Overall a fine DVD of a superb movie of perhaps the most entertaining stage musical of all.
Overall a fine DVD of a superb movie of perhaps the most entertaining stage musical of all.
This 1998 film production was made especially to create a version on film. It is simply the stage musical masterfully performed, but with cameras set up from various points to get both full, wide shots and very intimate close-up shots. There is no audience applause at all, so it was probably filmed only with the cast and crew present.
It runs 2 hours and all the performances are outstanding. If you could say any two are featured it would be Ken Page with his wonderful, full bass voice that goes all the way up into the lower part of the tenor range, as Old Deuteronomy, who gets to choose which cat goes up to the "heaviside layer" to be reincarnated. And Elaine Paige as Grizabella the Glamour Cat, no longer young but aged and tattered. Both of them render their songs wonderfully and with the right emotion.
I found it at my public library on DVD in Widescreen and with Dolby 5.1 sound. I first saw this film version several years ago and again today.
Note: The "heaviside layer" is is a layer of ionized gas occurring between roughly 90–150 km (56–93 mi) above the ground — one of several layers in the Earth's ionosphere. The "Heaviside layer" is used as a symbol for heaven (in the afterlife sense) in the musical "Cats."
The only complaint I have is that they cut 'Growltiger's Last Stand' from the video. This is one of the funniest numbers, and it is missing. On the other hand, they do have 'The Aweful Battle of the Pekes and Pollices,' which is missing off the original cast recording. Unfortunately, there is not a complete American version of this show.
For anyone who loves the musical, get a copy. Who knows if this beloved show will return to the stage? At least the magic will live forever.
The video performance was terrific: better than I expected. Instead of seeing it from the viewpoint of being in the audience, cameras were actually on stage, moving throughout the performers! The sound is terrific, and it played on my audio system wonderfully.
Of course, there is a flaw in the video. To me, it is actually a glaring flaw: a major segment of the musical, my favorite sequence in fact, is missing. Maybe it was cut for time, but I was very disappointed. "Growltugger's Last Stand" is one of the more elaborately staged portions of "Cats". For it to be removed from this performance will certainly upset many of the true fans of "Cats".
I was prepared to score a 10 out of 10 for this show, but with the editing, I can only score it a 7. Andrew Lloyd Webber himself produced this video. He should have left that portion in.
Jacob Brent as Mr. Mistoffelees blew me away. He is such a talented dancer. Jacob Brent along with some of the greatest dancers in the world make this movie one to watch over and over again. The combination of wonderful music and dancers, along with the most beautiful costumes imaginable make this movie of the Broadway production memorable. I highly recommend it. Now and Forever
The songs are absolutely brilliant, all of them. From start to finish. Even if you only see this once you will be singing the songs for a lifetime to come. 'Macavity; The Mystery Cat', 'Skimbleshanks; The Railway Cat' and 'Jellicle Songs for Jellicle Cats' are my favourite songs, but the ever lasting 'Memory' is a good as ever. With a full 90 piece orchestra, the music has never sounded better.
I assure you, after watching this, you will remember it forever. And remember, you've got the Great Rumpuscat to thank for shutting those noisy Pollicle Dogs up at night!!
Cats is a pretty light, whimsical show not to be taken too seriously--which, to my mind, is no bad thing. We need whimsy, too! It's based on what is actually a rather interesting, cool idea of plunging into the world of the mystical Jellicle Cats, as they meet at the annual Jellicle Ball. Much of the play is spent simply meeting the cat characters at the ball. With the exception of Grizabella, each of the characters introduced comes directly from Old Possum's Book and the songs are mainly the poems set to music. And it is important to remember that this is a musical based on a series of poems--hence the vignette format it often takes. Lloyd Webber is a composer of music, not a storyteller or writer literary sense. And there's nothing wrong with that. Dating back the operas of Wagner, Puccini, and so on, there has been a rich tradition in musical theatre and of adapting and reinterpreting previous stories, legends, etc. One thing theatre offers is the opportunity for many artistic interpretations of one story or piece, but I digress.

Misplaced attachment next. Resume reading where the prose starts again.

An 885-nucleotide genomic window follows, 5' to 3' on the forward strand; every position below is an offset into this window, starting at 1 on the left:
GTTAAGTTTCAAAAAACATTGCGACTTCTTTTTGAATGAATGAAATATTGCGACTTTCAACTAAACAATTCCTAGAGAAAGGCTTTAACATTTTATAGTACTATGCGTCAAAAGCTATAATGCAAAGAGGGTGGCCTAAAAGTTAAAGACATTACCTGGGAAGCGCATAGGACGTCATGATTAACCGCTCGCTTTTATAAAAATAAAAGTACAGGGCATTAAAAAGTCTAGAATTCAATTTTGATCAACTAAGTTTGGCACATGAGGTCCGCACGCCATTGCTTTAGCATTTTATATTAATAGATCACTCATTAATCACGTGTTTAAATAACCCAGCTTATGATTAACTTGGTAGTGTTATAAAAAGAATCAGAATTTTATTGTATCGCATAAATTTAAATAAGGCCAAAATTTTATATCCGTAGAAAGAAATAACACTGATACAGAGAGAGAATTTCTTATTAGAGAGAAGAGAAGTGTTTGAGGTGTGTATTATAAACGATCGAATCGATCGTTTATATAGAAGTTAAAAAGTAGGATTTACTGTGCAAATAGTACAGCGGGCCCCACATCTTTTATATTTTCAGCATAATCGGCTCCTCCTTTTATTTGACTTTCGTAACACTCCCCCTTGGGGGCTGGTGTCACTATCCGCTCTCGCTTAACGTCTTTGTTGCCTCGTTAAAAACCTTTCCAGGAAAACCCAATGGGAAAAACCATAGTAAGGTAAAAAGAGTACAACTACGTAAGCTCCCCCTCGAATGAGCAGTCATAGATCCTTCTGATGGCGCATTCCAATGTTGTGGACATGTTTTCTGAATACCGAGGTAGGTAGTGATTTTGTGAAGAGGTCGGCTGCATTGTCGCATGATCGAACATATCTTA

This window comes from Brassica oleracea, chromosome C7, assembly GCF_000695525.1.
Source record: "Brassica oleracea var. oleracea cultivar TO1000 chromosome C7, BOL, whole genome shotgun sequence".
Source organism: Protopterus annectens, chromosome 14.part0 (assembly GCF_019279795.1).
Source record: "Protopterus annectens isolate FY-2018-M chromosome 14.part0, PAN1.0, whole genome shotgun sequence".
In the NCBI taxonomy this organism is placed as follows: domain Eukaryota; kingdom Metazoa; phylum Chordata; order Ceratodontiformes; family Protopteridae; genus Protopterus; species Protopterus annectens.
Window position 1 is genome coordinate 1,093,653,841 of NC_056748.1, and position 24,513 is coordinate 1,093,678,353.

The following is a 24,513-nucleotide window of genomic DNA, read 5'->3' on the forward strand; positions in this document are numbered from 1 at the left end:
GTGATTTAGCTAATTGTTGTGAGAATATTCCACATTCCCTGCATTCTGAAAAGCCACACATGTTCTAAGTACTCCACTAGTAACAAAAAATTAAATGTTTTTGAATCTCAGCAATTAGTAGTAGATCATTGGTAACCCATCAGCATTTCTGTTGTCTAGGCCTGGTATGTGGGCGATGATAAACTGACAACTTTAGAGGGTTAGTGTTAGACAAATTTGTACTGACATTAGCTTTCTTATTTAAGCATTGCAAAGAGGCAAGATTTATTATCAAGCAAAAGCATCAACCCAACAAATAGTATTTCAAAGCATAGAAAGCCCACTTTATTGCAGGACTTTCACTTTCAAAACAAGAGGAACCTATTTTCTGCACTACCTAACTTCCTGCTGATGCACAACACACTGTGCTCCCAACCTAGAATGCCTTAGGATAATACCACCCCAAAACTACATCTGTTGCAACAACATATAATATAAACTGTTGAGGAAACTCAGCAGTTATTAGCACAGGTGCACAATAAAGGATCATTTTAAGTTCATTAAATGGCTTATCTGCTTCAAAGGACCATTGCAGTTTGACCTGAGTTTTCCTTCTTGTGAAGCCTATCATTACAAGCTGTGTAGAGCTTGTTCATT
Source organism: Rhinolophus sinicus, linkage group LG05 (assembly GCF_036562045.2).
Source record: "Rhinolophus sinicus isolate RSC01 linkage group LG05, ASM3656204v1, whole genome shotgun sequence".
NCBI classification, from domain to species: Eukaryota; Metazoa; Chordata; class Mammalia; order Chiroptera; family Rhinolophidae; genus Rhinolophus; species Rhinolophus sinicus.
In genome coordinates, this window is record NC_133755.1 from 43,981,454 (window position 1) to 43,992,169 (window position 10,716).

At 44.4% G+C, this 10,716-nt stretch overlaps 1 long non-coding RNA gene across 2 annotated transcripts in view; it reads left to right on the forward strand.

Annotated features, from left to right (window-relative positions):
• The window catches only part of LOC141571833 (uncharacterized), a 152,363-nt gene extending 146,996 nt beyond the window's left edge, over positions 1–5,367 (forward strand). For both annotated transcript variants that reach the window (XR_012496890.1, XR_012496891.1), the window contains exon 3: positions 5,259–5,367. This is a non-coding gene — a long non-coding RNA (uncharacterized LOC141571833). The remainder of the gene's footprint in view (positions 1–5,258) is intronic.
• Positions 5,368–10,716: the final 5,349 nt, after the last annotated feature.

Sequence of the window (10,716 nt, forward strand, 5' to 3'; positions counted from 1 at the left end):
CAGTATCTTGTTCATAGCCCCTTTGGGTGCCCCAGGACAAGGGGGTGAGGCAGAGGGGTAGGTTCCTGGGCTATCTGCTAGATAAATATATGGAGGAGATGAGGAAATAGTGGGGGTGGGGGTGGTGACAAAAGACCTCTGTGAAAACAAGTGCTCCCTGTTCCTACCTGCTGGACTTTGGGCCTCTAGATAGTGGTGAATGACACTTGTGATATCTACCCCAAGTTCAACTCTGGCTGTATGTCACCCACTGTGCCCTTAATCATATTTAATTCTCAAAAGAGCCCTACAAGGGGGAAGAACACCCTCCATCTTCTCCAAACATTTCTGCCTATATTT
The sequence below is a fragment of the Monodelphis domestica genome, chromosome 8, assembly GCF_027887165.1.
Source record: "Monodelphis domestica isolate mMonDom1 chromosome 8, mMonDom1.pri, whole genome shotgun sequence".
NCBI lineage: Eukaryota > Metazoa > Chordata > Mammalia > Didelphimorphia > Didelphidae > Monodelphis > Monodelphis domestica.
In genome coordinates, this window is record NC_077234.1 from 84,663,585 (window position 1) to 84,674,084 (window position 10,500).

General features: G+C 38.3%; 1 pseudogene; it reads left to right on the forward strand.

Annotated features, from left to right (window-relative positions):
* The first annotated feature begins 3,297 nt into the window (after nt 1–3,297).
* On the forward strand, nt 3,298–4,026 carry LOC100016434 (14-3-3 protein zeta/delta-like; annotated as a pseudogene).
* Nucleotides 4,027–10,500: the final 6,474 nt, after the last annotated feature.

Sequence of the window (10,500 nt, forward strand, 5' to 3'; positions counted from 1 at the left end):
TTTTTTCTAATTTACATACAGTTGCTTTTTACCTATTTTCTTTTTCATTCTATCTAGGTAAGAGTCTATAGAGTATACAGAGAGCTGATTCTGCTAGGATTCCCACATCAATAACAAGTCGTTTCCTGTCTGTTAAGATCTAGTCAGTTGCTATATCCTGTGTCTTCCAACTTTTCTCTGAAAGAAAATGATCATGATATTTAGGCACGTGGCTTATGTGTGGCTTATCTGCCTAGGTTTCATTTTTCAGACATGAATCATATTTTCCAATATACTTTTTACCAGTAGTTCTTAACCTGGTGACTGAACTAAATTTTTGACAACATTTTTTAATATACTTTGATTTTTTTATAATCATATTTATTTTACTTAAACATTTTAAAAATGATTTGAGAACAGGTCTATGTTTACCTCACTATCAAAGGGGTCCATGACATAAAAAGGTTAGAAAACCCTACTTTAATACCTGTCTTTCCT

The music and dancing here are exciting and often fabulous. The opening number, Jellicle Songs for Jellicle Cats, is simply a knockout and other highlights, for me, including the Battle of the reenactments Peaks and the Pollicles featuring the Great Rumpus Cat, as well as Mungojerrie and Rumpleteezer. Good comedy abounds in these numbers. Old Deuteronomy is one of the most gracefully translated numbers. The Gumbie Cat (Jennyanydots) and The Rum Tum Tugger are also staged well, in fresh and original ways (I especially like Jenny) and Bustopher Jones is delightful. As a side note, this video version also features Sir John Mills in a brief but apropos role as Gus the Theatre Cat (unfortunately, this version loses the Growl Tiger number that is supposed to be a tangent to Gus' song). The late Mills was always reliable and his cameo is surprisingly touching despite its brevity. In some ways, I'd have liked a more flamboyant, upbeat portrayal of Gus, but Mills' cameo is a highlight.
The dancing of the Jellicle Ball, of which there is plenty, is fantastic to watch. I dare say that these dancers, with their wonderful agility, energy, and flexibility, have to be keep in top physical condition and work at least as hard as any football player. It looks to be every bit as much a work-out, every bit as much a form of athletics, as any contact sport. And those who don't appreciate the athleticism, the endurance, and the physical excellence good dancing requires--as well as the beauty it can produce--can kiss those shiny jazz shoes. But I, again, digress. Suffice it to say there is plenty of dancing in this show. That said, filming choreography can be tricky, and I get the feeling it would more be exciting and spectacular to see it on stage, as it was intended--and making that point may have been part of the purpose of this home video edition. After all, a theatre ticket costs more than a DVD.